Thursday, December 1, 2011

Book review: Basketball Junkie, by Chris Herren and Bill Reynolds

Oh to be young, rich and talented.

Over the past twenty years the NBA has a remarkable success rate at weeding out drug addicts. In the mid-eighties, the league instituted a three-strikes policy aimed at ridding the league of the American popular image of '70s pro basketball: that of overpaid and over-coked players who cared more about fighting than defense. Several of the league's top talents fell victim to nose candy in the 1980s: David "Skywalker" Thompson and Walter "The Greyhound" Davis managed to sustain effective NBA careers. However, guys like Chris Washburn, Richard Dumas and Roy Tarpley - I could name a dozen more off the top of my head - couldn't, and found themselves banished to eternal European ball.

Of all of these players, the one common denominator was talent. Each of them, from Thompson, who could have been the best player in the game, to Washburn, who was drafted third in 1986, was supremely gifted and capable of multiple All-Star games. Many were unable to control their habit, let alone sufficiently enough to function at NBA levels.

The same could be said of Chris Herren, one of the best ballers ever to come out of New England. His memoir "Basketball Junkie" portrays the life of an athlete blessed with talent, but cursed with addiction.
Herren was born to be a basketball star, and followed his brother as one of the greatest players in the history of Durfee High School, a storied Massachusetts basketball programme. At sixteen, he was so good - and messed up by "maturing" in small, working class Fall River - he was the subject of the best-seller "Fall River Dreams". The book, by journalist Bill Reynolds (with whom Herren collaborated in writing Basketball Junkie), reported the licence afforded teen athletes in a town where basketball is king.

Chris Herren managed to play two NBA seasons around the the time of the last NBA lockout. I use the verb "managed" because he did played while fighting, and eventually succumbing to, addiction to alcohol and opiates (including oxycontin and heroin). That he had the talent to play basketball was for a time perhaps his one saving grace, even though it was no longer a game for him: it was expectation, pressure and success. At his leve, playing basketball - in Denver, Boston, Italy, Turkey, China or Iran - meant he had the money to buy the drugs he needed to function.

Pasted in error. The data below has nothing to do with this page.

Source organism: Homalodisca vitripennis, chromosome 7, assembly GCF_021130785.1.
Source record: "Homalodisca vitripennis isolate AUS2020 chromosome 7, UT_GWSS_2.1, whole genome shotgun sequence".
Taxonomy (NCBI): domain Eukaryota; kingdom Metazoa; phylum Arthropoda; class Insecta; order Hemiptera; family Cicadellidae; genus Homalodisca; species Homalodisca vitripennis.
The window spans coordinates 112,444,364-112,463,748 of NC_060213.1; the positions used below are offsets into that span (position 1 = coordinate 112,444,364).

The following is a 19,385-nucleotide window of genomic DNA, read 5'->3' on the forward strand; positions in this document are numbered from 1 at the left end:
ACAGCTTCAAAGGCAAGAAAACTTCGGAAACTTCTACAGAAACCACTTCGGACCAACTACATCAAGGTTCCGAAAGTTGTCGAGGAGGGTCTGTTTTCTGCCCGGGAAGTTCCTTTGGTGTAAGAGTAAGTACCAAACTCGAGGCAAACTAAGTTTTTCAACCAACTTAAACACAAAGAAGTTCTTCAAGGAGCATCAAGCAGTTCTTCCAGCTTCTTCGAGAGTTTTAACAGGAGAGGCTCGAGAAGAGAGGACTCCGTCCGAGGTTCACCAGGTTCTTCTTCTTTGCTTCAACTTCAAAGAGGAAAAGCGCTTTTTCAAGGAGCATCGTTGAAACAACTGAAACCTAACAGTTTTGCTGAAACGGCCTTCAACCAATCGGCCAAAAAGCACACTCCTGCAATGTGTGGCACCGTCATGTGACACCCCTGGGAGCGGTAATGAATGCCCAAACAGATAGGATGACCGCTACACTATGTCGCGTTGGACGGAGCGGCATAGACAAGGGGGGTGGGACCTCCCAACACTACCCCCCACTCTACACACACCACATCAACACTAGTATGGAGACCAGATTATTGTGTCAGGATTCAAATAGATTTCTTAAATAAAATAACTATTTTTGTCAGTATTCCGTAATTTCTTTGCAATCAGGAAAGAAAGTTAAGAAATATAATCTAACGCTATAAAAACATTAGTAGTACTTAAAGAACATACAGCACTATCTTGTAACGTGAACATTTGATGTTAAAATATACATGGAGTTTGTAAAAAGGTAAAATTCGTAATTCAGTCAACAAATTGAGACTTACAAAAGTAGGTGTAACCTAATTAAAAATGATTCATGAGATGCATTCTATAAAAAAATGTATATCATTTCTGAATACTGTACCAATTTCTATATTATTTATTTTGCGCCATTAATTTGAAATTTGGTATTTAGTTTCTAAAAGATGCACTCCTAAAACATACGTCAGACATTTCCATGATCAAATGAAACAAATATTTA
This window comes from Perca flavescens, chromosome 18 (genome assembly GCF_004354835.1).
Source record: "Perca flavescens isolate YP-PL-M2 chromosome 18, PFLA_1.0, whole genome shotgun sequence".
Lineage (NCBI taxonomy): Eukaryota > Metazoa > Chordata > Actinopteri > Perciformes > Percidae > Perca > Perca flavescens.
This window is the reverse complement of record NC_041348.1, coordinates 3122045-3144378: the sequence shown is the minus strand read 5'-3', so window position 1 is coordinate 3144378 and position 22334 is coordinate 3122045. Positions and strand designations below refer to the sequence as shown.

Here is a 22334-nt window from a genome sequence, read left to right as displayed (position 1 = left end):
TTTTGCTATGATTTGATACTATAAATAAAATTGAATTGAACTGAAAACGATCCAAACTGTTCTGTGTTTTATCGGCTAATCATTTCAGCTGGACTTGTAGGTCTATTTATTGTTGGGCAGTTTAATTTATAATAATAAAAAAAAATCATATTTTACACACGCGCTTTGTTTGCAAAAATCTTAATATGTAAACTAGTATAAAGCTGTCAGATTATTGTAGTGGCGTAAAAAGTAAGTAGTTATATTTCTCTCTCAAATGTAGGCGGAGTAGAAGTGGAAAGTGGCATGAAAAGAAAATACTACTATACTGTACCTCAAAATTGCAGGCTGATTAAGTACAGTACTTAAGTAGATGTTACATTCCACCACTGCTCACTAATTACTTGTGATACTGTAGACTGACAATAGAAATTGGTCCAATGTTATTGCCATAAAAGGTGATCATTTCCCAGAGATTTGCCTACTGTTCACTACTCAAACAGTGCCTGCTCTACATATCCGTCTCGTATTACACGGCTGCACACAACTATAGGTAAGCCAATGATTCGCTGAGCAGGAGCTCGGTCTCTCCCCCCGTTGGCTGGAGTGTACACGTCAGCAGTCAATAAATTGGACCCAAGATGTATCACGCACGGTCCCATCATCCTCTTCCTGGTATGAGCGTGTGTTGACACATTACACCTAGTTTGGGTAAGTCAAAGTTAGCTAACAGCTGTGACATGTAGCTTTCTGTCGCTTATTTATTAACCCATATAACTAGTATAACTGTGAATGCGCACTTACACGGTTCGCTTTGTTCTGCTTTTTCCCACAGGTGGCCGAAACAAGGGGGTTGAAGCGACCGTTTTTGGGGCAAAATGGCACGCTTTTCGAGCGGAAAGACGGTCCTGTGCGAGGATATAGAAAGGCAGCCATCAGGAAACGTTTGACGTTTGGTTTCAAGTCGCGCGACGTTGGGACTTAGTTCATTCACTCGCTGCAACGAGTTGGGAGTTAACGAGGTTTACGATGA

There are two striking features of Herren's memoir: how easy it is to slip from "partying" to addiction; and secondly, simply, how functionally dependent he (and by extension, other addicts) became on opiates. What started as "Hey, I'd like to party with you" turned into mailing packages of Oxycontin to hotels he would be staying at on road trips so he could sustain his NBA form - and pay cheque. Herren wasn't addicted to getting high, but his body so craved the gear that he was completely unable to function without it. Graphic descriptions of withdrawal symptoms and his fear of both those symptoms and his future make for compelling and memorable reading.

His yearlong spell as a Celtic is effectively a haze, as it was for him at the time. He writes about how he could obtain drugs in almost any setting, from deepest, darkest China and Iran to flying into Providence airport, finding a dealer and then flying out again. The lengths he went to in order to score - like driving around Fall River with a needle in his arm and his baby daughter in the back seat.

He writes frankly about substance abuse beginning in his teen years to final, gut-wrenching, sobriety in 2008. This should-be joyous occasion, isn't so much celebrated as Championship victory but, in typical Herren matter-of-fact fashion, describes the rehab facility and every fearsome slip he made throughout.  You can sense some of the hallmarks of rehab in his words: ownership, reality and an almost total lack of astonishment at his past.

 The rehab process is depicted with the same grit and fear characterising the rest of the narrative. There is only one epiphany, the choice he describes as leading him to the choice he says all recovering addicts have to make in order to survive.  There's no trophy at the end of this longest season, only normalcy most take for granted.

This isn't a basketball book. Because Chris Herren scored more in back streets than in the NBA, it's an addict's memoir where the author is also good at basketball. There's little doubt in the reader's mind he would have been in a similar, but less fiscal, situation had basketball not taken him out of Fall River. The young Herren didn't dream of the Lakers, but Durfee High School and State championships.

To lose one's independence is a frightening thought; in fact, it may be the very concept people fear most. To become utterly dependent on a chemical is even more of a scary concept. Basketball Junkie tells how Chris Herren became totally dependent and later details the factors which allowed him to regain his life

Basketball Junkie is dirty, honest and frightening. Five stars.

For more book reviews, see our affiliate site, Books with Balls.

No comments:

Post a Comment